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VINE, vol. 15 no. 2
Type: Research Article
ISSN: 0305-5728

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Article
Publication date: 1 August 1994

Dan Kinne

Information systems auditors continue to encounter a proliferation oftechnologies demanding their attention and expanding the scope of theiraudit activities. The auditor…

Abstract

Information systems auditors continue to encounter a proliferation of technologies demanding their attention and expanding the scope of their audit activities. The auditor faces the problem of management expecting adequate audit coverage even though it is impossible to be an expert in all technologies, and even though audit resources are not increasing at the same rate as audit areas. The local area network (LAN) is an example of just such a technology that manifests this three‐pronged problem. Few auditors are technically equipped to audit this area comprehensively yet these networks do pose risks and should be subject to audit. At the same time, new and specialized audit resources, in many cases, are not forthcoming. Discusses some basic aspects of LAN technology having audit and control impact, internal control as it applies to LANs, and presents ideas for auditing this area keeping in mind the realities of what is possible and practical for the auditor. Does not aim to provide a definitive audit approach, but puts forward ideas to stimulate and assist information systems auditors in formulating their own specific approach to LAN audits.

Details

Managerial Auditing Journal, vol. 9 no. 5
Type: Research Article
ISSN: 0268-6902

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Article
Publication date: 30 August 2011

Farsan Madjdi and Stefan Hüsig

This paper aims to study how three incumbent mobile network operators (MNOs) in Germany forecasted, framed and responded in terms of their strategy to the emergence of the

Abstract

Purpose

This paper aims to study how three incumbent mobile network operators (MNOs) in Germany forecasted, framed and responded in terms of their strategy to the emergence of the wireless local area network technology (W‐LAN) and how they interpreted this potential technological disruption in their own strategic context.

Design/methodology/approach

Drawing on empirical evidence from case studies conducted with these three major MNOs in Germany using the theoretical framework of disruptive technology, the results were then evaluated in a cross‐case analysis to study how these firms interpreted and reacted to the potential disruptiveness of W‐LAN. To meet this objective, an explorative, multiple and holistic case study design was utilized. Data was collected by the combination of information gained through semi‐structured interviews with key informants and background information that were publicly available. Interviews were conducted with company representatives using a semi‐structured interview guide. Information gathered from the interview, documentation and direct observations was transposed into a content analysis framework to enable easy analysis of the information gathered for each company.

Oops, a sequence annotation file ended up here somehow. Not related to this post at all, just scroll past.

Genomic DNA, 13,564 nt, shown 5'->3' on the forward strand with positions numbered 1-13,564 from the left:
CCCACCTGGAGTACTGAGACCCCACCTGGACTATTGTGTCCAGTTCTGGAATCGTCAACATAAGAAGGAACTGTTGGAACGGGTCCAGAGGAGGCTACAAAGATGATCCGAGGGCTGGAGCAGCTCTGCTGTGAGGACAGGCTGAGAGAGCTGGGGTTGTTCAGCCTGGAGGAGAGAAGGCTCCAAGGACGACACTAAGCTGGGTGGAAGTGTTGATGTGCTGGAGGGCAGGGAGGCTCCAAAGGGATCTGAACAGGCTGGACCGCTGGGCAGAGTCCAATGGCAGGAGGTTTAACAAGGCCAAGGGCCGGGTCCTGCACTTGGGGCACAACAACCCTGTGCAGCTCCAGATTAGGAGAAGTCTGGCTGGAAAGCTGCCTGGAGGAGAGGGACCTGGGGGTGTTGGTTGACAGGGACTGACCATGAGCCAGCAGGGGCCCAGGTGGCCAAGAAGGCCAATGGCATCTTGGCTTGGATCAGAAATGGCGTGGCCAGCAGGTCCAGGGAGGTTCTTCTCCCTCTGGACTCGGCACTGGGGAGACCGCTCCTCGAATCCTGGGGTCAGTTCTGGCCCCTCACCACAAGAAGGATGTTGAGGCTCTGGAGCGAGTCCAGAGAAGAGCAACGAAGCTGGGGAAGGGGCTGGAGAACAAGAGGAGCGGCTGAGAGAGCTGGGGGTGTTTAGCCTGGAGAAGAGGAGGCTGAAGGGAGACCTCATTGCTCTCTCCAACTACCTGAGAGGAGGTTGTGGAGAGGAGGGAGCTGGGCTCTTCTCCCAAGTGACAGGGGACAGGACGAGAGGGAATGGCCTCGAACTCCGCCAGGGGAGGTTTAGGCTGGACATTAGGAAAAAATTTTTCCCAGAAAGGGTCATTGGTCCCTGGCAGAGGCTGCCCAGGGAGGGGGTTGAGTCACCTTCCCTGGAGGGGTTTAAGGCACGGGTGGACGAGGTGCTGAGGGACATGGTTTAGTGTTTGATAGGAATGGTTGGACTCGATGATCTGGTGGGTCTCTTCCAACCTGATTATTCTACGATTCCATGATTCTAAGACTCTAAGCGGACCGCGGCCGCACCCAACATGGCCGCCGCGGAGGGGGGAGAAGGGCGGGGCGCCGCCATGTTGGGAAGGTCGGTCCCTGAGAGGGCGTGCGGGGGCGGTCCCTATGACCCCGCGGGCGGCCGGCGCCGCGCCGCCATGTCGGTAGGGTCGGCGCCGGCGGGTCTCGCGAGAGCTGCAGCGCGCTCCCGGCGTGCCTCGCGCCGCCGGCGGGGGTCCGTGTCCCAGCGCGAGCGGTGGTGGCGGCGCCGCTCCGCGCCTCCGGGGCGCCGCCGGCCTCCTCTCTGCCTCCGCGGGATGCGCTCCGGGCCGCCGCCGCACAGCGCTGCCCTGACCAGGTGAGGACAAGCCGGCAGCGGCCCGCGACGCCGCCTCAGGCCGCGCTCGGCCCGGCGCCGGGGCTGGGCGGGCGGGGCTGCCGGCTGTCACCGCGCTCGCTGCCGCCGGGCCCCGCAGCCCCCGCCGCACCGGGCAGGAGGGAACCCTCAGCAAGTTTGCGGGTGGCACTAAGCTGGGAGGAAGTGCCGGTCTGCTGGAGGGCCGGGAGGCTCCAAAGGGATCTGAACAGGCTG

Findings

As a result, significant differences for the respective MNOs between their perception of W‐LAN as a potential disruptive technology, their strategic development processes inside the organisation to understand the potential impact of W‐LAN on their respective business model, and to enforce an appropriate response strategy and structural implementation were identified. The results indicated that corporate representatives from each incumbent interpreted potentially disruptive technologies like W‐LAN from a different perspective and direction depending primarily on the strategic and structural context and their organisation's resources, processes, and values. The findings also identified that practitioners inside the organisation were aware about the disruptive technology concept but however did not react in accordance with the theory. Forecasting results and categorisation that prove wrong can still lead to taking the right action since it seems to provide better results than non‐forecasting and inactivity due to a lack of awareness of potential risks.